Outgrowing the Past

Eminent Domain Down South

When the U.S. Supreme Court ruled in the case of Kelo v. City of New London, a chill wind blew across the rural South.  The Court upheld the decision of the city fathers of New London, Connecticut, to grant a private development corporation the right to condemn a middle-income residential neighborhood, evict the property owners, and construct a marina, high-rise office buildings, and upscale residential housing.

Thoughtful Southerners found Kelo particularly disturbing because, in their region, the developer is king—more admired and accommodated than football players or country-music singers.  To pig-eyed mayors and councilmen, he is Moses, sent by the gods of getting-and-spending to lead the region out of Egypt.  No candidate for local office has ever been elected by saying, “I don’t want this place to grow.  And if the bigwigs at General Motors try to move their headquarters and production plants down here, they’ll do it over my dead body.”  Big is better.  Small is embarrassing.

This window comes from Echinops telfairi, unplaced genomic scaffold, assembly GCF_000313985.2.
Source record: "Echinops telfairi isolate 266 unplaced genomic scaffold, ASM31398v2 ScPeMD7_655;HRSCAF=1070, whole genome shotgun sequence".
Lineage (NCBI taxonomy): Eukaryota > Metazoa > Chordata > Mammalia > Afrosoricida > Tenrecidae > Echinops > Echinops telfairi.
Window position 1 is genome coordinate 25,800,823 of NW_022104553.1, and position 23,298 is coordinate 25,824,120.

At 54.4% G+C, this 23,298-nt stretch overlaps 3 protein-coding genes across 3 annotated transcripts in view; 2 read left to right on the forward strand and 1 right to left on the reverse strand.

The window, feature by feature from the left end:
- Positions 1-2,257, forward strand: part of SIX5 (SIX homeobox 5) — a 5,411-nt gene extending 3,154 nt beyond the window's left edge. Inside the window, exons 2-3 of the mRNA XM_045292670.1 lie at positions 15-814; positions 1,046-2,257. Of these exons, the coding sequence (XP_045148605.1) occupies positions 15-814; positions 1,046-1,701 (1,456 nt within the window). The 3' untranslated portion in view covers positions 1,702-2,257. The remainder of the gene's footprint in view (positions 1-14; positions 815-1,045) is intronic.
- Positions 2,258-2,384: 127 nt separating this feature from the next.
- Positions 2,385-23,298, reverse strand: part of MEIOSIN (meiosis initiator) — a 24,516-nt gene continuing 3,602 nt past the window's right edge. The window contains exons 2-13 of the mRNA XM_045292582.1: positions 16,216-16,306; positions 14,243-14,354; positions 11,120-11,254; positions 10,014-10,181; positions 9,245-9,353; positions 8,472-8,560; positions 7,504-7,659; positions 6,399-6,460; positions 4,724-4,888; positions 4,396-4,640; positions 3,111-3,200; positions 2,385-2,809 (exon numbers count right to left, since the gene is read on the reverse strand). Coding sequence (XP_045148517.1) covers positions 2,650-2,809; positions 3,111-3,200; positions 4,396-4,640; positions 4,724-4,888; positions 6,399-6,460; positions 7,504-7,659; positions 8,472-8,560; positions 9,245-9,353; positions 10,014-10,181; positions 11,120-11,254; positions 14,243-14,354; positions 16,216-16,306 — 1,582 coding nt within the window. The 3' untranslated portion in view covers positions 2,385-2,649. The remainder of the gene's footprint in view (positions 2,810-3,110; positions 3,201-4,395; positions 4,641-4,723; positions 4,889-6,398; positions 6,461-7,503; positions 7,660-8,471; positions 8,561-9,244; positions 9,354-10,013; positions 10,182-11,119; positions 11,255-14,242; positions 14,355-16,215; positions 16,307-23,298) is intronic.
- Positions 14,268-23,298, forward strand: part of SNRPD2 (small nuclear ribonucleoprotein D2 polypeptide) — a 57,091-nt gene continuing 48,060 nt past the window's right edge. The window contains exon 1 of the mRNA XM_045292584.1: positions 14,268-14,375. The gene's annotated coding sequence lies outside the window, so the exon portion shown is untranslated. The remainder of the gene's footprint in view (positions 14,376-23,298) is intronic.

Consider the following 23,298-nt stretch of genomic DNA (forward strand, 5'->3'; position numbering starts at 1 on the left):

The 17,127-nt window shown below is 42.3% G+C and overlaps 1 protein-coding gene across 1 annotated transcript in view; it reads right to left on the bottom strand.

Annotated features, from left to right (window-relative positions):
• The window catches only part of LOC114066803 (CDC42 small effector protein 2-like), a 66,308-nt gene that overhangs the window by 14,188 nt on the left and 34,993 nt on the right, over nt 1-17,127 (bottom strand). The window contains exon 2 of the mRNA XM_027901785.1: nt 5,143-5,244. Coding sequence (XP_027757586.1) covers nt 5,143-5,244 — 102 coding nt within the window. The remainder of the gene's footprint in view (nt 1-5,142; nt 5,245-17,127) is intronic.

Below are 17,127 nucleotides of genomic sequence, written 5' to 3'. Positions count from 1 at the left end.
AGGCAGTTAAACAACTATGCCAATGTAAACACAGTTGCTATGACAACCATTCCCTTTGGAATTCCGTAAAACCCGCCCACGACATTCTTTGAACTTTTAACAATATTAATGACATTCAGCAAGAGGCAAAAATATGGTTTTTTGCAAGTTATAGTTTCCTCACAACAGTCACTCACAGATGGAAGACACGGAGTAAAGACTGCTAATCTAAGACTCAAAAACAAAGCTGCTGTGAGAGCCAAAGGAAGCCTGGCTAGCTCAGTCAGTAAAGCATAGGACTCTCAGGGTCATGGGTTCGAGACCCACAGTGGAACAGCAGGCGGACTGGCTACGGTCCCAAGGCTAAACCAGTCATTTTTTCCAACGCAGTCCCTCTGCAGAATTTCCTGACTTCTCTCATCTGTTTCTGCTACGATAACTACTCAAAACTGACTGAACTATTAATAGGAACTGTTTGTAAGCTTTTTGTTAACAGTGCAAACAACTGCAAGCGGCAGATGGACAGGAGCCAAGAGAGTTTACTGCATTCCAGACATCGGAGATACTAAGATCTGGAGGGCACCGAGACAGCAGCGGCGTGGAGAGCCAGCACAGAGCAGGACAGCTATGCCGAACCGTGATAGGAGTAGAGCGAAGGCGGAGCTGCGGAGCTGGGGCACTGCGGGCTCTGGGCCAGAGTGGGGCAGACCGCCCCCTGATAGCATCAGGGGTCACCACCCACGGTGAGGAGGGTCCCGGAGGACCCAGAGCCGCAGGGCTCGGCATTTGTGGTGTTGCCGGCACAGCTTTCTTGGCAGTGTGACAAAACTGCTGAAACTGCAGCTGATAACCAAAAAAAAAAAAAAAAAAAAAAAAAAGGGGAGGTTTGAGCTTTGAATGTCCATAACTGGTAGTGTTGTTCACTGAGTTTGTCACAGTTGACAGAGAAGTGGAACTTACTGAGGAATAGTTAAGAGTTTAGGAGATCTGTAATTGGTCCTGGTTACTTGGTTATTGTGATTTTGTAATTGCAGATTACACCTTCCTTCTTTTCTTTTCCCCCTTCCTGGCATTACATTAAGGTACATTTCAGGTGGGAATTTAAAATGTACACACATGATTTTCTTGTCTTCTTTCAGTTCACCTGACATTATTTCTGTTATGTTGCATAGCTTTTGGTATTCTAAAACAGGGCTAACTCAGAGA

Mega-cities such as Atlanta and Memphis and Dallas are not the only places where this ideology prevails.  You can find it in the most insignificant rural town.  Take, for example, Blackville, South Carolina.  According to the U.S. Census Bureau, in the year 2000, Blackville had a population of 2,973.  The Census Bureau estimated the 2004...

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